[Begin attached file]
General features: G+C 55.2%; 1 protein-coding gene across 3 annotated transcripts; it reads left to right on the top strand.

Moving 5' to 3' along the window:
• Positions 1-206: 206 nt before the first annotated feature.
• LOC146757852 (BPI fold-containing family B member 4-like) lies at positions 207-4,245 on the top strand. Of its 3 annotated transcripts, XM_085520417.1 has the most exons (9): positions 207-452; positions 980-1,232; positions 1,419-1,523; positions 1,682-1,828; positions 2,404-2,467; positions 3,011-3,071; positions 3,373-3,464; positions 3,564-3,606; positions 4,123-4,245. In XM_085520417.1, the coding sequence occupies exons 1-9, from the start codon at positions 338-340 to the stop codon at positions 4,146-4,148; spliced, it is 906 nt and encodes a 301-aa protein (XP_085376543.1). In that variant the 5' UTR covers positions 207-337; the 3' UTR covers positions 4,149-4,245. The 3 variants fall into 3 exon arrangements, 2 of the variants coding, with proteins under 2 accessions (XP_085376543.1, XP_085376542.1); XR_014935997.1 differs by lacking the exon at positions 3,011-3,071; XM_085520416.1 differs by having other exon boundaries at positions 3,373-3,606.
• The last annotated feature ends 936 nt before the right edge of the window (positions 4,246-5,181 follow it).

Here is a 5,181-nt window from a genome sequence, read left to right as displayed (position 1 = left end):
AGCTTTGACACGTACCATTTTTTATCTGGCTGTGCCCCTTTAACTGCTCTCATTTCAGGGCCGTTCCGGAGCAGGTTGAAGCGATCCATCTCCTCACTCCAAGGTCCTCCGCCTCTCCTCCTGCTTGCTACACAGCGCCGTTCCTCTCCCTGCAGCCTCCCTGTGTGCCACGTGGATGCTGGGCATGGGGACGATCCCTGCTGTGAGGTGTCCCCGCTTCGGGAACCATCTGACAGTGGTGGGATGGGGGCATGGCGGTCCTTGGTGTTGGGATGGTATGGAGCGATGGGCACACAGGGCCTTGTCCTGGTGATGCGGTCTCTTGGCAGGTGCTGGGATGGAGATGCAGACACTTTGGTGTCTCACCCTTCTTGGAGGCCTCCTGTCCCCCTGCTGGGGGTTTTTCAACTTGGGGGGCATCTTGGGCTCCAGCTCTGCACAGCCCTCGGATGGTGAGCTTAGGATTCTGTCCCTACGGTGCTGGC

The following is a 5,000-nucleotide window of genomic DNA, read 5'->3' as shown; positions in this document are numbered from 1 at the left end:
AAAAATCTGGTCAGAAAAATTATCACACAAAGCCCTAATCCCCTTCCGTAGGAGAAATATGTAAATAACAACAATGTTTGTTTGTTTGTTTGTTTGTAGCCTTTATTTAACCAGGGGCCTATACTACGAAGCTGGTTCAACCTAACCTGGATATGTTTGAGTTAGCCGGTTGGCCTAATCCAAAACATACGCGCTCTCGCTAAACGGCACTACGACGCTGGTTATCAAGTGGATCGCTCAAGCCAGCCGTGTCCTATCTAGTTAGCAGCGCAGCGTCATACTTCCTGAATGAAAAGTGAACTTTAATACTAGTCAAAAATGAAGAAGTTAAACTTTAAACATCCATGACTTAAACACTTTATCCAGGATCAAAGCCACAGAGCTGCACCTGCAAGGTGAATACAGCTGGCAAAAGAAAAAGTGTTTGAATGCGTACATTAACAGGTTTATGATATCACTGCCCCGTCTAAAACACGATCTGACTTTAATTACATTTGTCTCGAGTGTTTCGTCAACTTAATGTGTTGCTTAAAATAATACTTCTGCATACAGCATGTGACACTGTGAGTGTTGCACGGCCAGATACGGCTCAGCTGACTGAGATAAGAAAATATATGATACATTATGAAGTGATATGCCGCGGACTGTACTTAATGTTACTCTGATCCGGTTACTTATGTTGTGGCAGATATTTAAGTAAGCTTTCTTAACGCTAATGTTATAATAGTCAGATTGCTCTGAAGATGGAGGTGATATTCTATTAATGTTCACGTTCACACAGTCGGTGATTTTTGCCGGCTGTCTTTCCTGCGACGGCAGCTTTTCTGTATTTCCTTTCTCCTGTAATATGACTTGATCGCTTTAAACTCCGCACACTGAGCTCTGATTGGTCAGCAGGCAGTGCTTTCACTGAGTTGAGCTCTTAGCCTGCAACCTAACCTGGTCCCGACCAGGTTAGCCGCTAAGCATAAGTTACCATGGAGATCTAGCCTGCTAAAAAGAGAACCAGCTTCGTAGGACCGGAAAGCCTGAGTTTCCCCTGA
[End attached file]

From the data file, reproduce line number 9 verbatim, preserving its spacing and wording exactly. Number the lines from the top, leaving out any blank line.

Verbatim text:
AAAAATCTGGTCAGAAAAATTATCACACAAAGCCCTAATCCCCTTCCGTAGGAGAAATATGTAAATAACAACAATGTTTGTTTGTTTGTTTGTTTGTAGCCTTTATTTAACCAGGGGCCTATACTACGAAGCTGGTTCAACCTAACCTGGATATGTTTGAGTTAGCCGGTTGGCCTAATCCAAAACATACGCGCTCTCGCTAAACGGCACTACGACGCTGGTTATCAAGTGGATCGCTCAAGCCAGCCGTGTCCTATCTAGTTAGCAGCGCAGCGTCATACTTCCTGAATGAAAAGTGAACTTTAATACTAGTCAAAAATGAAGAAGTTAAACTTTAAACATCCATGACTTAAACACTTTATCCAGGATCAAAGCCACAGAGCTGCACCTGCAAGGTGAATACAGCTGGCAAAAGAAAAAGTGTTTGAATGCGTACATTAACAGGTTTATGATATCACTGCCCCGTCTAAAACACGATCTGACTTTAATTACATTTGTCTCGAGTGTTTCGTCAACTTAATGTGTTGCTTAAAATAATACTTCTGCATACAGCATGTGACACTGTGAGTGTTGCACGGCCAGATACGGCTCAGCTGACTGAGATAAGAAAATATATGATACATTATGAAGTGATATGCCGCGGACTGTACTTAATGTTACTCTGATCCGGTTACTTATGTTGTGGCAGATATTTAAGTAAGCTTTCTTAACGCTAATGTTATAATAGTCAGATTGCTCTGAAGATGGAGGTGATATTCTATTAATGTTCACGTTCACACAGTCGGTGATTTTTGCCGGCTGTCTTTCCTGCGACGGCAGCTTTTCTGTATTTCCTTTCTCCTGTAATATGACTTGATCGCTTTAAACTCCGCACACTGAGCTCTGATTGGTCAGCAGGCAGTGCTTTCACTGAGTTGAGCTCTTAGCCTGCAACCTAACCTGGTCCCGACCAGGTTAGCCGCTAAGCATAAGTTACCATGGAGATCTAGCCTGCTAAAAAGAGAACCAGCTTCGTAGGACCGGAAAGCCTGAGTTTCCCCTGA